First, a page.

Campus jungle

In times past, the halls around campus teemed with life, plant life. There was a movement in the 1990s to get more live plants in the halls to help improve the atmosphere of the school.

 

Atmosphere is a term that is associated with both mood and air quality. Live plants help improve both, and studies have shown that plants cheer people up.  This is why gardening and hiking are often suggested as stress-relieving activities.

 

Plants also improve air quality and remove contaminants from the air, creating a healthier environment for the people around them.

 

Peggy Pasin of the Women’s Success Center said Carrol Reid, the Dean of Learning Resources and Services in the early 1990s, spearheaded the movement on campus to get more live plants.

 

Reid was influential in the design of the Losee Center’s fourth floor atrium and had planned to fill it with many plants to create a unique place for students to study.

 

Reid would not survive to see her dream come to fruition. She died as the result of a car accident in November 1992. The school held a memorial in the atrium she helped choose and dedicated it in her honor.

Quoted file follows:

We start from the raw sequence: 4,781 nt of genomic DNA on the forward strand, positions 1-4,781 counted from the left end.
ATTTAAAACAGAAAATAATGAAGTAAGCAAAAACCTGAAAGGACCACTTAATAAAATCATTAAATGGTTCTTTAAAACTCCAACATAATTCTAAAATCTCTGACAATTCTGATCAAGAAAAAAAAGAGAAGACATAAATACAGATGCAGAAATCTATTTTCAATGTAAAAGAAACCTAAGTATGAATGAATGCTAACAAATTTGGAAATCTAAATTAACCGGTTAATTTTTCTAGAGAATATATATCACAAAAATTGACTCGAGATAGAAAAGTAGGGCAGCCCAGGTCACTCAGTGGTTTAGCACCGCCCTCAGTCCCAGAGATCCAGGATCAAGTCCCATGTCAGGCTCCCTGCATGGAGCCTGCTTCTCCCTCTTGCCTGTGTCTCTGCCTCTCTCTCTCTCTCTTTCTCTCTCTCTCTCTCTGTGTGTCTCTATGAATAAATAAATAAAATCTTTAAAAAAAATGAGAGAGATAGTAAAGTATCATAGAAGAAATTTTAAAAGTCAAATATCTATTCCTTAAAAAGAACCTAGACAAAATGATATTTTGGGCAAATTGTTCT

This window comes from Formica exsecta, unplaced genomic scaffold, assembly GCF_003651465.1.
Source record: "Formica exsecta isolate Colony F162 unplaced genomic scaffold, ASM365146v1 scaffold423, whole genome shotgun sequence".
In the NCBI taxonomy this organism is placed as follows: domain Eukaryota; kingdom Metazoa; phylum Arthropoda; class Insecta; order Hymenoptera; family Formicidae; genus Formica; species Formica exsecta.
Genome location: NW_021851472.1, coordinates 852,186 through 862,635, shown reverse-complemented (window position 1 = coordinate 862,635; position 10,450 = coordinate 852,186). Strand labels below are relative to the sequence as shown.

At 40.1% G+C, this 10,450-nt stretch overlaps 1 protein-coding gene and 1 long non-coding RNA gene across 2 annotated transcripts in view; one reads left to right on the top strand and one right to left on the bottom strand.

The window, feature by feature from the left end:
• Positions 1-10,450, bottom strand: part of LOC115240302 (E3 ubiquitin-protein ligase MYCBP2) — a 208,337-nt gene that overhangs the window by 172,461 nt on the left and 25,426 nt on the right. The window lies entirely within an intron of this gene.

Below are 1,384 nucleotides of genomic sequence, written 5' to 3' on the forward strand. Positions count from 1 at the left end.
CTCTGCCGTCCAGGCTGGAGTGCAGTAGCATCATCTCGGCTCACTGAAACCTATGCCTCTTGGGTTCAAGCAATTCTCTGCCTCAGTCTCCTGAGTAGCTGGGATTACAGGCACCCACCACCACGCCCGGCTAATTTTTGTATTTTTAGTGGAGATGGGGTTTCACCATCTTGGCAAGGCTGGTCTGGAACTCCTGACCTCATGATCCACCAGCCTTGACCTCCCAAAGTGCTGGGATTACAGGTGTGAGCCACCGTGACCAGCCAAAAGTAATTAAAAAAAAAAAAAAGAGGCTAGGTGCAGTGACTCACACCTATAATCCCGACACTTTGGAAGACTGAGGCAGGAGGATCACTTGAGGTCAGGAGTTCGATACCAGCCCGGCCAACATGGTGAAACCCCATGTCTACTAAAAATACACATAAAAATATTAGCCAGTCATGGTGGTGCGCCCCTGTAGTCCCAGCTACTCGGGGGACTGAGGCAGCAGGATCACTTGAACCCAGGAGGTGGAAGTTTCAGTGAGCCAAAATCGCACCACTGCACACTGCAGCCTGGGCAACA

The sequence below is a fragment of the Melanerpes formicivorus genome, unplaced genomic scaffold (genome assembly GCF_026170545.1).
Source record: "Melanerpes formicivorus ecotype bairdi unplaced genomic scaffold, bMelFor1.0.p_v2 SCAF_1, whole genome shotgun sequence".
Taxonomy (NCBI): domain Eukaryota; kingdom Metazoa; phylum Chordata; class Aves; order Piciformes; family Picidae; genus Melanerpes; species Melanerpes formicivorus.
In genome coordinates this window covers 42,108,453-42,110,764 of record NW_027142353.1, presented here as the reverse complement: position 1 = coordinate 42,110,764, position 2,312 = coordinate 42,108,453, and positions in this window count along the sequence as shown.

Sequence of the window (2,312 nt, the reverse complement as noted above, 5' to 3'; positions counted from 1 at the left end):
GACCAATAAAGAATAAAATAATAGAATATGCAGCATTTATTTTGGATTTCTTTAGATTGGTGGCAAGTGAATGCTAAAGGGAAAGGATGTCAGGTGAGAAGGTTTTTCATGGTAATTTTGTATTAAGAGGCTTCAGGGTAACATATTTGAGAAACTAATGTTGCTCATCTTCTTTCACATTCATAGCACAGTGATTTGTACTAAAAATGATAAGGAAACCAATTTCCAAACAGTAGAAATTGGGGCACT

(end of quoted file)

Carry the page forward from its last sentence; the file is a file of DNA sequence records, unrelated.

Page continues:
The school’s halls were filled with plants for many years, and the decline in recent years has led to very few plants throughout the hallways. Live plants can be very expensive and time consuming with plants on a 2.5 million square
foot campus.

 

Increasingly, the school resorts to the use of artificial plants to help create maintain the mood of the campus. This is especially prevalent in the Losee Center, where artificial plants abound.

 

By John Carlsen
Staff Writer

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